Condition and Causes
Scoliosis occurs when the spine curves abnormally in one or more place. These curves may affect balance and alignment in the body, and they can limit a person's ability to move normally.
Two percent of people are affected by this deformation of the spine, which frequently develops before puberty. It can be hereditary, or it can occur due to one of several causes:
Secondary:Developed as a reaction to other spinal conditions that change spinal alignment and balance, like degenerative disc disease or osteoporosis. Degenerative adult scoliosis is the term used to describe scoliosis that develops from spinal degeneration.
Congenital:Existing from birth.
Myopathic:The muscles around the spine do not work properly due to muscular or neuromuscular disease, like cerebral palsy or muscular dystrophy.
Ideopathic:Arising spontaneously, or from an obscure or unknown cause
Paralytic:The vertebrae in the spine may become unbalanced when the muscles around the spine no longer work due to spinal cord injury
Adolescent Ideopathic Scoliosis (AIS) accounts for approximately 80% of idiopathic scoliosis cases, making it the most common form of the condition. AIS develops around the beginning of puberty.
Symptoms and Diagnosis
When scoliosis is present, several signs occur. These include uneven shoulders, shoulder blade protrusion, uneven waist or elevated hip.
The Adam's Forward Bend Test is used by pediatricians as a standard screening for scoliosis. This test requires the patient to lean forward and, keeping his or her feet together, bend 90 degrees at the waist. From this angle, the person performing the exam can view any spinal curvature or abnormal asymmetry of the trunk.
A diagnosis can be confirmed using diagnostic tools including X-rays, Computed Tomography (CT) and Magnetic Resonance Imaging (MRI). The Cobb Method can be used to measure the extent a curve has progressed. This method categorizes in terms of degrees. A curve is viewed as significant if it is greater than 25 to 30 degrees. Forty-five to 50 degree curves are viewed as severe and usually require more aggressive treatment.
Observation is needed to ensure the curve doesn't worsen. If it does, bracing may be necessary. There are several different kinds of braces, and your doctor will help you to find the right one. Different braces used to treat adolescent scoliosis include:
Boston Brace:the most often prescribed brace, it often covers from under the shoulder blades to the tail bone in the back, and from below the breast to the start of the pelvic area in front. This brace is also often called the low-profile or underarm brace.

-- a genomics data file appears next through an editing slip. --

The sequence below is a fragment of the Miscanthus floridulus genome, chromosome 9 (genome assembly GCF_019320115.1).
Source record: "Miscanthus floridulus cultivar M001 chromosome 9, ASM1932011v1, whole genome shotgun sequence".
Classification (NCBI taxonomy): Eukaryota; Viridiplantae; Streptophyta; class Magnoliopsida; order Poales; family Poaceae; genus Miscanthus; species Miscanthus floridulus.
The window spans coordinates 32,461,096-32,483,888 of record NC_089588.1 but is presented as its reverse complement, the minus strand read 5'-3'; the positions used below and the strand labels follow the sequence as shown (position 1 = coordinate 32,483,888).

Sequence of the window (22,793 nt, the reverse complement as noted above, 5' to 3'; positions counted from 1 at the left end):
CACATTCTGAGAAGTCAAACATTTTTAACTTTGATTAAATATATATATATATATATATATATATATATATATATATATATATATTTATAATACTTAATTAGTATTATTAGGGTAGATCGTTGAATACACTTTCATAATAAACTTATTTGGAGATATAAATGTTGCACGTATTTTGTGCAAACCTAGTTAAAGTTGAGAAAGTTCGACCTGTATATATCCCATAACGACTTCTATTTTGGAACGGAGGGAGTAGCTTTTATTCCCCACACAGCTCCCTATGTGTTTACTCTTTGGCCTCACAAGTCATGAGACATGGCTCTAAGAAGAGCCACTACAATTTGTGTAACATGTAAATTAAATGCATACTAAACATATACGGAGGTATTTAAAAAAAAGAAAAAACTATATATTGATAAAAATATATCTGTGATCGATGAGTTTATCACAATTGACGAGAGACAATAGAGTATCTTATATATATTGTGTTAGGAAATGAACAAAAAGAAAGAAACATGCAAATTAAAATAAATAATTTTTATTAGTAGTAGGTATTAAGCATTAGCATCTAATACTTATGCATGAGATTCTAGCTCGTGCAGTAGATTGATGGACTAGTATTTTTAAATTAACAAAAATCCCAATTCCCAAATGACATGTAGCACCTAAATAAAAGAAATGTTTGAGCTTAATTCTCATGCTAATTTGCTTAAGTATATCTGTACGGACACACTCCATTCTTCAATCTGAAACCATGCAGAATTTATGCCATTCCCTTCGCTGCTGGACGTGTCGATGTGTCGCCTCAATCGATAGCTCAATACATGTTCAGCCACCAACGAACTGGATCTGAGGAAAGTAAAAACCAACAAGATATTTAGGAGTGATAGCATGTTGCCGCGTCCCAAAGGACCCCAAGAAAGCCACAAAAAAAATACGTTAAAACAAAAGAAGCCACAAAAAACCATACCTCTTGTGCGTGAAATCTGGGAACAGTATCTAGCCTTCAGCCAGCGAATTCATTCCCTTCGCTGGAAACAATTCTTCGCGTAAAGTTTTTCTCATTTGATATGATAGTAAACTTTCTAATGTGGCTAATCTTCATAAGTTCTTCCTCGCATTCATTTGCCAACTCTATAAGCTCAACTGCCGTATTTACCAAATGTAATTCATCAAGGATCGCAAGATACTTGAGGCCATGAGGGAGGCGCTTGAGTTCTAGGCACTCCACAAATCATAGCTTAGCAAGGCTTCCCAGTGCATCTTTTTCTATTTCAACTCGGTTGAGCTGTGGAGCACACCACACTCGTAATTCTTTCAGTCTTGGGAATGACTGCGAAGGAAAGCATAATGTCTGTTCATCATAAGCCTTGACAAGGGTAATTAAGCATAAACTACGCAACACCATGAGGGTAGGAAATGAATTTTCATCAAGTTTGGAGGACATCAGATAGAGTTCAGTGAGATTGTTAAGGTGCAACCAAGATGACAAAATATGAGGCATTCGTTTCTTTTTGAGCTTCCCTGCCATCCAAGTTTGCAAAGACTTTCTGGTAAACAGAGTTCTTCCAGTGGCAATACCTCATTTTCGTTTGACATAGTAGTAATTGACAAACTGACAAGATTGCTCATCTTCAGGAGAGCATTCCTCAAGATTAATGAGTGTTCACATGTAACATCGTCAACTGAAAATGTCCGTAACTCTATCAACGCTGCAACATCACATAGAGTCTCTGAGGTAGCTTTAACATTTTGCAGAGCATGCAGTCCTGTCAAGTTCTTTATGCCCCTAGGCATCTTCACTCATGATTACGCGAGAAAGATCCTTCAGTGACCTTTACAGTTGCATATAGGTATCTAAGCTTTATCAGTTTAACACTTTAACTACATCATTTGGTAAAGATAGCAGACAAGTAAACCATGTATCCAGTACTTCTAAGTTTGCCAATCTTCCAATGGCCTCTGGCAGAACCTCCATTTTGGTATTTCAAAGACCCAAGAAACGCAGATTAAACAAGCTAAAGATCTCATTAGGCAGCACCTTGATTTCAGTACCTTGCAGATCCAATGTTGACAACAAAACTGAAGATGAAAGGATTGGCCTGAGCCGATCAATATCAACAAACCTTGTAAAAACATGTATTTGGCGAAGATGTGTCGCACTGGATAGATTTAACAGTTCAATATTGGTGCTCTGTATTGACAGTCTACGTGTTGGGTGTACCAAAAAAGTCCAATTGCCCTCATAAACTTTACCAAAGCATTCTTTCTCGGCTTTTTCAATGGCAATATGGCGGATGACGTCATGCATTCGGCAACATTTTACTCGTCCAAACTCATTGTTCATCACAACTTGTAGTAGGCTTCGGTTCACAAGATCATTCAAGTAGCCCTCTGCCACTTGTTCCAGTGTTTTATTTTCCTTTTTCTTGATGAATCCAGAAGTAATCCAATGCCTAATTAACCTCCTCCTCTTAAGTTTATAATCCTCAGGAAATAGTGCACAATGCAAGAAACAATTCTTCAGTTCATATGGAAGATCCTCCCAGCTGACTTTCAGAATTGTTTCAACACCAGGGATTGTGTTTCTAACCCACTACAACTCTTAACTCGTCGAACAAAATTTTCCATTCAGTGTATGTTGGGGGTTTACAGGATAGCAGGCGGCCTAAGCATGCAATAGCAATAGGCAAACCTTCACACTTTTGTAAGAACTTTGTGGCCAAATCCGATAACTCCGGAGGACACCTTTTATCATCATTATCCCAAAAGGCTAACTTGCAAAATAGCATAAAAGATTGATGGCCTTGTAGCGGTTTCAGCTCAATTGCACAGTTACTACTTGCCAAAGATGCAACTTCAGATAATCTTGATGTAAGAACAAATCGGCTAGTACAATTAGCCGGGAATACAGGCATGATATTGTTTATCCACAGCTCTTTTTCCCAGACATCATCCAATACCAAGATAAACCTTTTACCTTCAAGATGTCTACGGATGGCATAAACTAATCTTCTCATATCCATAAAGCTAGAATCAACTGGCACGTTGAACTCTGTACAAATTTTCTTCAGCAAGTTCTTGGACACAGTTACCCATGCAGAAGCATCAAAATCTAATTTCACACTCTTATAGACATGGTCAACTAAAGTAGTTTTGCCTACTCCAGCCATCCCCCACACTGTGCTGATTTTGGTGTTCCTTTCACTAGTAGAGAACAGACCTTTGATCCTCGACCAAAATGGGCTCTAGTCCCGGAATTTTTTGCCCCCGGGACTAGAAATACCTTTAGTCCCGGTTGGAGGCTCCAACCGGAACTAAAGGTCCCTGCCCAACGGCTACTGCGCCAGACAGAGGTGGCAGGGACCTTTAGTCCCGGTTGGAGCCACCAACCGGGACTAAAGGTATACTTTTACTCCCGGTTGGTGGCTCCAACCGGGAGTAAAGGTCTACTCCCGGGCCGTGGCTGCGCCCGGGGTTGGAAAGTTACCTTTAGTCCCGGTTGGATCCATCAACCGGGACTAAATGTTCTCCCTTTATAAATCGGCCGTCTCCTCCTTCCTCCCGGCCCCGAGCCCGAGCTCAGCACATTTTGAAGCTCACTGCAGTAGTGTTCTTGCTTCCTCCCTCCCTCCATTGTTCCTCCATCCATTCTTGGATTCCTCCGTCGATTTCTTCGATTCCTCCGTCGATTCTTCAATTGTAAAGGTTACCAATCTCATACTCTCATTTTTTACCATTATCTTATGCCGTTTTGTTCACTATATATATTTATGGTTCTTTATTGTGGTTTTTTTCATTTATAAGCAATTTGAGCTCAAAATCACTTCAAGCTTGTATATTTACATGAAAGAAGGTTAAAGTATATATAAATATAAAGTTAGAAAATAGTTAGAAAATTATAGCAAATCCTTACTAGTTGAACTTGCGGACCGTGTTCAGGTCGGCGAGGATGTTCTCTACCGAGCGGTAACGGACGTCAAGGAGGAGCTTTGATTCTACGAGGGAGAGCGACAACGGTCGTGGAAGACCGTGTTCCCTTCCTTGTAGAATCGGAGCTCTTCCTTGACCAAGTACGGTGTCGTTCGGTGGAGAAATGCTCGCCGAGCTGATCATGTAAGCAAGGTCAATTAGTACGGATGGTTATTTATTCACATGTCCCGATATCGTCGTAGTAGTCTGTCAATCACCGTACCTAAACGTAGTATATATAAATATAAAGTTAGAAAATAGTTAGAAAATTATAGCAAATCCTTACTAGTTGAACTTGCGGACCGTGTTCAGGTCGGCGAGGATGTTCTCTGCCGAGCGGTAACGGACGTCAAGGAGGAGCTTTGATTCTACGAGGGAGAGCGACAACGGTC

Milwaukee Brace:This brace includes a plastic pelvic girdle that has been specially contoured to the patient's curvature, as well as a neck ring connected by metal bars in the back and front of the brace. This brace covers from the neck to the pelvis.
Charleston Bending Brace:This brace is designed to over-correct the curve while being worn at night. It achieves this by being molded in a fashion that causes the patient to bend towards the outward bulge of the spinal curve.
Providence Brace:This brace is designed specifically for the patient through use of a computer. It is worn only at night, and is designed to over-correct in a manner similar to the Charleston Bending Brace.
Wilmington Brace:This brace is a total-contact orthosis designed as a sort of jacket, with adjustable straps and a front closure. It is usually made of a lightweight plastic material, and covers from the thoracic area of the spine to the sacrum.
Unless the condition is severe or life-threatening, surgical treatment is not a viable option until after growth plates have finished joining. If surgery is performed before a patient is finished growing, continued revisional surgery would be necessary as screws and equipment would shift, which can be painful and counter-productive.
Your doctor may consider spinal surgery if the condition hasn't responded to any other, more conservative treatment, or if your curve advances to more than 40-50 degrees. Other considerations for spinal surgery to treat scoliosis include progressive neurological changes including weakness, tingling or numbness, or if the deformity has become unbearable for physical or aesthetic reasons.
Risks and benefits
Surgical treatment of scoliosis usually aims to
- Remove pressure from the spinal cord and nerves
- Reduce the curve as much as possible
- Stop the curve from progressing
- Protect the nerves and spinal cord from further damage
Failure to take preventive measures for any spinal condition may result in a further aggravated condition. Surgical measures for advanced cases may give relief from extremity pain. The risks involved with surgery are common - infection, blood loss, damage to nerves and spine - and some specific to your treatment. This material is intended to give the patient an overview of surgical procedures and treatments and is not intended to replace the advice and guidance of a physician. Always consult with your doctor about the particular risks and benefits of your treatment.